Abstract

Most optical systems have rotational symmetry. For such systems, we establish a method of finding (a) the maximum attainable modulation transfer function (MTF) at arbitrary frequency ω0; and (b) the required pupil function U(ω0; ρ). Physically, the latter are absorbing films in the pupil of diffraction-limited optics. The method of solution is numerical and iterative, based upon the Newton–Raphson algorithm. Solutions (a) and (b) are established at frequencies ω0 = 0.1, 0.2, ⋯, 0.9 (× optical cutoff). The computed (a) are correct to ±0.0001 over all ω0 indicated. Quantities (b) have an average error over each pupil of ±0.002 for frequencies ω0 ≤ 0.5. With 0.6 ≤ ω0 ≤ 0.9, the error is ±0.01. The curve of maximum MTF(ω0) seems sufficiently smooth to allow for accurate interpolation. Solutions (a) and (b) were also found over the finer subdivision ω0 = 0.05, 0.1, 0.15, ⋯, 0.8 with slightly less accuracy than above, in order to allow for interpolation of pupils U(ω0; ρ) over values ω0. This seems possible for 0.05 ≤ ω0 ≤ 0.40. The maximum MTF(ω0) shows appreciable gain (e.g., 8% at ω0 = 0.2) over the MTF for uncoated, diffraction-limited optics at all ω0 except in the intermediate region 0.4 ≤ ω0 ≤ 0.6. However, in the high-frequency band 0.5 ≤ ω0 ≤ 1.0, the maximum MTF(ω0) shows little gain over the MTF due to an uncoated, diffraction-limited pupil with the proper central obstruction. The light loss due to each U(ω0; ρ) may be measured by the total energy transmittance and the Strehl flux ratio. These are plotted against ω0, and indicate moderate light loss.

© 1969 Optical Society of America

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References

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  1. Limitations of this method are discussed by P. G. Roetling, E. A. Trabka, and R. E. Kinzly, J. Opt. Soc. Am. 58, 342 (1968).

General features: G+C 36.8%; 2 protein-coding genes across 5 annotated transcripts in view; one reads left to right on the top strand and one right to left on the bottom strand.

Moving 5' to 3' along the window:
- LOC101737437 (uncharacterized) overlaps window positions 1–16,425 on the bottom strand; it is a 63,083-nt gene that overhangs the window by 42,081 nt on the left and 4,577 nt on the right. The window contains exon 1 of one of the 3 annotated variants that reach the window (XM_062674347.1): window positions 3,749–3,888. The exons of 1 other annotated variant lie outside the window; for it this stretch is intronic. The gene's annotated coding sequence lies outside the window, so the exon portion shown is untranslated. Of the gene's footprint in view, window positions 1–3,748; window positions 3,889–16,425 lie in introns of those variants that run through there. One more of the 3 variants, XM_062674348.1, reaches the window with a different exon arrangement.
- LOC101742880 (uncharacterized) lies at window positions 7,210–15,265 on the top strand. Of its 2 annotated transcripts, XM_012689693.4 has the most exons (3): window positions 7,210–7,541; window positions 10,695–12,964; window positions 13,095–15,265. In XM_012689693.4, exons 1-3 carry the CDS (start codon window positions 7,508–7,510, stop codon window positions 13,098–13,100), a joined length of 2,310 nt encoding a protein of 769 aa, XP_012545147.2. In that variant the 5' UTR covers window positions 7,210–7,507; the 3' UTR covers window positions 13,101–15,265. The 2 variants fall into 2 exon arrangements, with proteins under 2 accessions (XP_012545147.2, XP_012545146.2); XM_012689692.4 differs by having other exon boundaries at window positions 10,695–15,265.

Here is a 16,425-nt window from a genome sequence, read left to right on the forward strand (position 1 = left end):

[CrossRef]
  2. B. R. Frieden, J. Opt. Soc. Am. 58, 1107 (1968).
  3. J. A. MacDonald, Proc. Phys. Soc. (London) 72, 749 (1958).
    [CrossRef]
  4. W. Lukosz, J. Opt. Soc. Am. 52, 827 (1962).
    [CrossRef]
  5. B. P. Hildebrand, J. Opt. Soc. Am. 56, 12 (1966).
    [CrossRef]
  6. E. L. O’Neill, Introduction to Statistical Optics (Addison–Wesley Publ. Co., Reading, Mass., 1963).
  7. R. Barakat, J. Opt. Soc. Am. 54, 920 (1964).
    [CrossRef]
  8. F. B. Hildebrand, Introduction to Numerical Analysis (McGraw–Hill Book Co., New York, 1956), p. 343.
  9. P. Jacquinot and B. Roizen–Dossier, in Progress in Optics III, E. Wolf, Ed. (North-Holland Publ. Co., Amsterdam, 1964).

1968 (2)

1966 (1)

1964 (1)

1962 (1)

1958 (1)

J. A. MacDonald, Proc. Phys. Soc. (London) 72, 749 (1958).
[CrossRef]

Barakat, R.

Frieden, B. R.

B. R. Frieden, J. Opt. Soc. Am. 58, 1107 (1968).

Hildebrand, B. P.

Hildebrand, F. B.

F. B. Hildebrand, Introduction to Numerical Analysis (McGraw–Hill Book Co., New York, 1956), p. 343.

Jacquinot, P.

P. Jacquinot and B. Roizen–Dossier, in Progress in Optics III, E. Wolf, Ed. (North-Holland Publ. Co., Amsterdam, 1964).

Kinzly, R. E.

Lukosz, W.

MacDonald, J. A.

J. A. MacDonald, Proc. Phys. Soc. (London) 72, 749 (1958).
[CrossRef]

O’Neill, E. L.

E. L. O’Neill, Introduction to Statistical Optics (Addison–Wesley Publ. Co., Reading, Mass., 1963).

Roetling, P. G.

Roizen–Dossier, B.